It was the end of the day, and we laid on the beach- happy and burned, covered with sand and sweat, feeling the delightful contentment that comes from spending the day in the sun.
Our chairs formed a semicircle as we began to chat: my father, my sisters, my brother, my husband, and I.
I’m not sure how it happened, or why. What words were said or when. But my Dad was in the hot seat. This happens a lot with us. The pull of the big family collects and builds, growing into a gigantic wave as each of us piles on top of the other. A beauty to withhold. Unless you’re the one pinned underneath the wave.
My Dad was in the hot seat, and we were being relentless in the way that only family can get away with. Somehow the topic ventured to his writing, or lack thereof.
What you have to know, what you have to understand is, my Dad is a creative genius. I know that is a bold claim. And I know I am prone to hyperbole, but I am not exaggerating here. This is my stake in the ground, and I will defend it until my dying day. Or probably his, as his tombstone will inevitably read “Here Lies Dad, A Creative Genius”.
If you’ve met my Dad, if you’ve listened to his show, then you know I’m not wrong. Creatives are a dying breed, and my Dad is one of the few true ones left. Everything about his existence is inventive and dynamic and just, magic.
There is a book inside of that man, of that I am sure. (There’s also a movie and a theme park, but it all starts with the book). A book he has already conceptualized. A book that is hilarious and unique and textured. But a book that he cannot seem to get off the ground.
We start in, and I can feel it grow. The wave is mounting, picking up speed- dangerously close to crashing.
My husband looks at me, and I avert his gaze. I know what he is thinking. He doesn’t understand. Never could. He wasn’t raised in this brand of prickly love. Never baptized in the cold waters of honesty.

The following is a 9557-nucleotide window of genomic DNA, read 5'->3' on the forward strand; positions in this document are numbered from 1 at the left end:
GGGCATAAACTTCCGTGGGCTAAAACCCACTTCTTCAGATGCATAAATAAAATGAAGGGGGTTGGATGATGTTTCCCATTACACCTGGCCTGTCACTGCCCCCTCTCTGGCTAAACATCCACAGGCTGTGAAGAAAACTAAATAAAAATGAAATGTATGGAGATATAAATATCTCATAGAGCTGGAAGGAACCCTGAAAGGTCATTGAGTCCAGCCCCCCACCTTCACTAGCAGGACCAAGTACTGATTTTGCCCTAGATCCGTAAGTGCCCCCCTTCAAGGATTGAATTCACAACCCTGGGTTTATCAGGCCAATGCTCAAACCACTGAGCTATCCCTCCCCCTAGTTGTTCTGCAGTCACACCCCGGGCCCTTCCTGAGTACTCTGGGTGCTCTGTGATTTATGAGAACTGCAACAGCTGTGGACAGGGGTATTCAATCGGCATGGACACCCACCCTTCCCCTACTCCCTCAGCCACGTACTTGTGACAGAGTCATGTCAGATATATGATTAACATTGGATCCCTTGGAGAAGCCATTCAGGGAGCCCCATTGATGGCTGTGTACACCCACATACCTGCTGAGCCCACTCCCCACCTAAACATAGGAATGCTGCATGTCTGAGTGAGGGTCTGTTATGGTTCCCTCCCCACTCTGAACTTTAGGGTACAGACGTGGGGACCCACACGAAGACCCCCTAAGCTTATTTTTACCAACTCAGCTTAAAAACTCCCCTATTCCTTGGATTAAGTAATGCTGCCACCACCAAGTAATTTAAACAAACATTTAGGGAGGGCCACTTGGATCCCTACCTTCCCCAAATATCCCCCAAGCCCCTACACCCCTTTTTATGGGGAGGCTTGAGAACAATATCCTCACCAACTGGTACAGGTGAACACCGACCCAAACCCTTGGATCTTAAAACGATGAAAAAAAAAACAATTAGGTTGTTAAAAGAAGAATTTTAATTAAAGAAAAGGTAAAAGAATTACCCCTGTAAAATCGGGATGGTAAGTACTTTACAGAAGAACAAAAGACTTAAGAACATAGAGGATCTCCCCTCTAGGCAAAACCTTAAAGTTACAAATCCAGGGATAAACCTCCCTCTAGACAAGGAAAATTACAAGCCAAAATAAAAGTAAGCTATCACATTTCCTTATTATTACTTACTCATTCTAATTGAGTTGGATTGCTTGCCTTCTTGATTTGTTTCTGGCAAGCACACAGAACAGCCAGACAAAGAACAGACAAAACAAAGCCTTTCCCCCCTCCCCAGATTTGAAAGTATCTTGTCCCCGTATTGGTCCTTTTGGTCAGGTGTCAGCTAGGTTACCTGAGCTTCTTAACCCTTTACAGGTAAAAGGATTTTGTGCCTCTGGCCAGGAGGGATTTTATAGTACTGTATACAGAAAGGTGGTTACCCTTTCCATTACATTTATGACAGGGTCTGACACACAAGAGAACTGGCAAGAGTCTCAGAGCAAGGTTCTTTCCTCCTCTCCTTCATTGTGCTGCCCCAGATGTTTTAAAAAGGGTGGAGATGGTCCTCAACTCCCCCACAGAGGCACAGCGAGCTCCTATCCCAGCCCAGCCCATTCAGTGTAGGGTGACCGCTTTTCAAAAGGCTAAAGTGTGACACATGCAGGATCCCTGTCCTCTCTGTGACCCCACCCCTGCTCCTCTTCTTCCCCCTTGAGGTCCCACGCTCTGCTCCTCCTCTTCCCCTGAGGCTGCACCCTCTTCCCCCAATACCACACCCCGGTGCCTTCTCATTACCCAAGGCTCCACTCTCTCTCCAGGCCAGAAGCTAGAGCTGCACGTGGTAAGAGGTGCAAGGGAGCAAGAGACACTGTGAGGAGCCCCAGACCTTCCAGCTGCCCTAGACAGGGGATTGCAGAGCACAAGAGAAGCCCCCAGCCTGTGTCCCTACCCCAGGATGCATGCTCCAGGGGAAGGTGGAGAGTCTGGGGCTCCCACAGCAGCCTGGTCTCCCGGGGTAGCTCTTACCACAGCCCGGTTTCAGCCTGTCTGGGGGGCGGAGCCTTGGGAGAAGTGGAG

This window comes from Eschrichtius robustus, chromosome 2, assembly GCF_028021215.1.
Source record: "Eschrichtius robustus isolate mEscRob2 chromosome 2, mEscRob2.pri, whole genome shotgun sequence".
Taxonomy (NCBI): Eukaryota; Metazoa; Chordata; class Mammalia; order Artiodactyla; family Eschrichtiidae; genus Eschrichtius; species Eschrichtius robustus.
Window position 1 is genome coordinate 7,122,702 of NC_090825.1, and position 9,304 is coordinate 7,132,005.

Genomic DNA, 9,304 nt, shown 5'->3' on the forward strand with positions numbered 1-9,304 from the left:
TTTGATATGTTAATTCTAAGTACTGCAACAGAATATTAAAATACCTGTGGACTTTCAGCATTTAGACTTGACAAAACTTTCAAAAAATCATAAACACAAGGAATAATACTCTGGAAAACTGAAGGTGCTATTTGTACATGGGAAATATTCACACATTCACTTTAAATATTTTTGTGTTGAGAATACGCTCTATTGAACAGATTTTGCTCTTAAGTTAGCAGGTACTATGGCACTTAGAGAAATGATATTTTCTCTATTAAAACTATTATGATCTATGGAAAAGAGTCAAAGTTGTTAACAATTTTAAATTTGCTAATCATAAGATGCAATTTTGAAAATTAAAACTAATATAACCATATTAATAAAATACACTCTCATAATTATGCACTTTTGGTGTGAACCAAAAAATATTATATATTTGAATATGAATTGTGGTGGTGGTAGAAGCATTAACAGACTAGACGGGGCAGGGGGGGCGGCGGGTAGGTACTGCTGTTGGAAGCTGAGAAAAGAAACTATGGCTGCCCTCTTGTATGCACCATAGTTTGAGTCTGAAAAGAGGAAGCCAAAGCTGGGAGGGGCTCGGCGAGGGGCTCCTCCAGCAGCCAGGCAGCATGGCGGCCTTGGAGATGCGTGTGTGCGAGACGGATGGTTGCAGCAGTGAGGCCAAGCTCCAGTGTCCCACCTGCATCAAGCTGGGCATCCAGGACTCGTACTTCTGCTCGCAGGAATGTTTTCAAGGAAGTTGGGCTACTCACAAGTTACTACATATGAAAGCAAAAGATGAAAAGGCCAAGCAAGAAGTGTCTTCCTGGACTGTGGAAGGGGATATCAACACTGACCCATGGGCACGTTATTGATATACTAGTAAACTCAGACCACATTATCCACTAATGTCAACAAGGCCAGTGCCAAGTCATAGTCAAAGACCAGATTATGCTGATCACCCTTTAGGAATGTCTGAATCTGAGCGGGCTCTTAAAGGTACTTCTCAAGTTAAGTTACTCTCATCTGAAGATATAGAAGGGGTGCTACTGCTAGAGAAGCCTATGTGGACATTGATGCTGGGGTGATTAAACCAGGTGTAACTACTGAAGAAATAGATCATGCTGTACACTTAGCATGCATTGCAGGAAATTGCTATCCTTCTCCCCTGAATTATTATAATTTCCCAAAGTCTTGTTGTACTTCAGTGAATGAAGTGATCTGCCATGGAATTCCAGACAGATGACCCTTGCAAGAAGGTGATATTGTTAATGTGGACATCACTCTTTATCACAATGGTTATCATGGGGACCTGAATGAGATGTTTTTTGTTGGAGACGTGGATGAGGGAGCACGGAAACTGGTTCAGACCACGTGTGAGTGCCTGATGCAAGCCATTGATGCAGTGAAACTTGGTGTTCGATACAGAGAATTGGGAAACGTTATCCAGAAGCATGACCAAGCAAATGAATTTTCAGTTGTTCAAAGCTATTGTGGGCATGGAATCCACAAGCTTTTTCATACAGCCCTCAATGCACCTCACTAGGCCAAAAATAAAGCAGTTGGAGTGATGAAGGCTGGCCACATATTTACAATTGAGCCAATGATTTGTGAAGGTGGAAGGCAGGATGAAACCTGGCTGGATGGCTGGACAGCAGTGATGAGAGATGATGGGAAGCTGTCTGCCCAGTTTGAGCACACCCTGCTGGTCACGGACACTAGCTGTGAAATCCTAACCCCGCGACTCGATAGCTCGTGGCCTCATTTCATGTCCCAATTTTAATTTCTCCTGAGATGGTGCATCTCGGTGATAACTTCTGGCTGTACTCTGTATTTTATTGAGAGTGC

I’m doing my best martyr impression:
You are depriving the world of your gift!
You just need to focus!
Writing requires discipline, you know.
You have to make the time, dammit!
All true. But the problem isn’t the words, it’s the delivery. It always is with me. But this is a little much. I’m extra-heated, brutally sharp. The words are loaded. I am suddenly angrier than I’ve been in a long time.
My Dad knows the drill by now. He sticks to the script, plays his part well. Sits there and takes it as his 23-year-old daughter lectures him, father of seven, on time management skills. He knows to pause, to let the rant run its course, but his frustration becomes obvious as he removes his sunglasses, rubs his eyes, takes a deep breath. He is a man with a long threshold and a short fuse, and I’m approaching the breaking point.
I know it and start to retreat, not wanting to be on the receiving end of that backlash. Not at all satisfied, I mumble a halfhearted apology involving something about his “best interests” and do my best to let it go.
My Dad, the man that he is, forgives and forgets, and it is dropped and left there on the beach as we go inside. We do not take it with us.
It’s taken me years to realize that this was the moment I decided to become a writer. I’ve traced my steps all the way back to that afternoon on the sand, where the words were loaded and the anger was hot. Sometimes rage is an arrow, a lit-up neon sign begging you to pay attention.
I was a writer who wasn’t writing. Moreover, I was a writer who didn’t even know I should be writing. This part of me, this crucial, vital piece was buried deep inside, begging to be set free. Just the mention of writing, just a little crack, was enough to give it some air, to spark the tiniest flame, to bring the thing back to life.
We left the argument on the beach that day. But I did take something with me, after all. Long after the sand had been washed away, those words and feelings remained, tugging at my heart, forcing me to pay attention. To take them out and stare at them. To let this anger teach me. I didn’t know where to start, but I knew I had to. And that was something.
Hell, looking back now, it just might have been everything.